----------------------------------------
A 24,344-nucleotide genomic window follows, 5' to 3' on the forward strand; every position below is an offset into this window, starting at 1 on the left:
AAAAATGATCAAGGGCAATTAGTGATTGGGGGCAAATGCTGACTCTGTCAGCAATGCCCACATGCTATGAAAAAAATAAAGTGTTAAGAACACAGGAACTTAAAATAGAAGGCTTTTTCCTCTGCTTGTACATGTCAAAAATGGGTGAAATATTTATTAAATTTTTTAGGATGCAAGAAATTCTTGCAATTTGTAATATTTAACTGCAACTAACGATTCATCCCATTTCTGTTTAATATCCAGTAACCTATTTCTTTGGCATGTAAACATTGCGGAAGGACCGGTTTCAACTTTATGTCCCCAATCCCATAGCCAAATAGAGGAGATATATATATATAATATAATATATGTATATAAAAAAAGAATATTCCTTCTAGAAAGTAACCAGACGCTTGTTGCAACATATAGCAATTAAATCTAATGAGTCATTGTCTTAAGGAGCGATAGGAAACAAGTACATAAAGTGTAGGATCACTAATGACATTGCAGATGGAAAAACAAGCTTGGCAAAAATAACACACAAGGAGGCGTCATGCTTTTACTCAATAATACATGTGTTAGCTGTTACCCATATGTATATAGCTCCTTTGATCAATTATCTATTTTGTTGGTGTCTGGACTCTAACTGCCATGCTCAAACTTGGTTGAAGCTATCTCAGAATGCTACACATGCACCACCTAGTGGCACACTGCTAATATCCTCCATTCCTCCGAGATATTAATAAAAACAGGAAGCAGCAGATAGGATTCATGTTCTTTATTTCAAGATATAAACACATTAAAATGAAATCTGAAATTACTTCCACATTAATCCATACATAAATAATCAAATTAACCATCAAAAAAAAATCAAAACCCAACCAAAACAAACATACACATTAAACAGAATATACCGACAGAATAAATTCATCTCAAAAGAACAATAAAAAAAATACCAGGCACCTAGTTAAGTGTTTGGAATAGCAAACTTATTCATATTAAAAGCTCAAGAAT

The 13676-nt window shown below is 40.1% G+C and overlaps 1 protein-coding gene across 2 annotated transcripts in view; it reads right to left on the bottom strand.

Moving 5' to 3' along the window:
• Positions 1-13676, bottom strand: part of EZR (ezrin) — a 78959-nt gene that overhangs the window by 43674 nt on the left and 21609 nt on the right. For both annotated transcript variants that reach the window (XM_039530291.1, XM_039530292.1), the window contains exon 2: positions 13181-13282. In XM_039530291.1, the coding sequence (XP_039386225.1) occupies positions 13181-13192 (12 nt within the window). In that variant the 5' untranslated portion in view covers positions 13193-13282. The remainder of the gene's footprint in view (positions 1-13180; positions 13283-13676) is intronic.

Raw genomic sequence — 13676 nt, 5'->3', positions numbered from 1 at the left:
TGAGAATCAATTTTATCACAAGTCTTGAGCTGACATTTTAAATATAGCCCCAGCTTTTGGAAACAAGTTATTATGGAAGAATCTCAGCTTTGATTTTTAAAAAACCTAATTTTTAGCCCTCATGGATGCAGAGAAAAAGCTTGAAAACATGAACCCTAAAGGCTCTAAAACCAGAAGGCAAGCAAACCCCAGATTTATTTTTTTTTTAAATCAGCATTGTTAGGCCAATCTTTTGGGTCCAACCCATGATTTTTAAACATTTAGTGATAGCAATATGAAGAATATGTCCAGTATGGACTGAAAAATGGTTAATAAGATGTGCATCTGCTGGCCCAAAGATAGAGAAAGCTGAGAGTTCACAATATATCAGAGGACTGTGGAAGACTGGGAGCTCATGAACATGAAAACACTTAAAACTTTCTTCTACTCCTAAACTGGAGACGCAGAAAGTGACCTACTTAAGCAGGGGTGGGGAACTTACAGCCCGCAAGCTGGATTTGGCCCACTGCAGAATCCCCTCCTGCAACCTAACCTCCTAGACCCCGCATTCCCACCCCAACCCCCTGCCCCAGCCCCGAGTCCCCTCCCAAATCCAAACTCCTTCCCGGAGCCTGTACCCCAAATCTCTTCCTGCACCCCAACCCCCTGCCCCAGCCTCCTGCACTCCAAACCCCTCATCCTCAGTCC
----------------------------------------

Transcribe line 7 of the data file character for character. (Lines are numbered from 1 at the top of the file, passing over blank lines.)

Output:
TGAGAATCAATTTTATCACAAGTCTTGAGCTGACATTTTAAATATAGCCCCAGCTTTTGGAAACAAGTTATTATGGAAGAATCTCAGCTTTGATTTTTAAAAAACCTAATTTTTAGCCCTCATGGATGCAGAGAAAAAGCTTGAAAACATGAACCCTAAAGGCTCTAAAACCAGAAGGCAAGCAAACCCCAGATTTATTTTTTTTTTAAATCAGCATTGTTAGGCCAATCTTTTGGGTCCAACCCATGATTTTTAAACATTTAGTGATAGCAATATGAAGAATATGTCCAGTATGGACTGAAAAATGGTTAATAAGATGTGCATCTGCTGGCCCAAAGATAGAGAAAGCTGAGAGTTCACAATATATCAGAGGACTGTGGAAGACTGGGAGCTCATGAACATGAAAACACTTAAAACTTTCTTCTACTCCTAAACTGGAGACGCAGAAAGTGACCTACTTAAGCAGGGGTGGGGAACTTACAGCCCGCAAGCTGGATTTGGCCCACTGCAGAATCCCCTCCTGCAACCTAACCTCCTAGACCCCGCATTCCCACCCCAACCCCCTGCCCCAGCCCCGAGTCCCCTCCCAAATCCAAACTCCTTCCCGGAGCCTGTACCCCAAATCTCTTCCTGCACCCCAACCCCCTGCCCCAGCCTCCTGCACTCCAAACCCCTCATCCTCAGTCC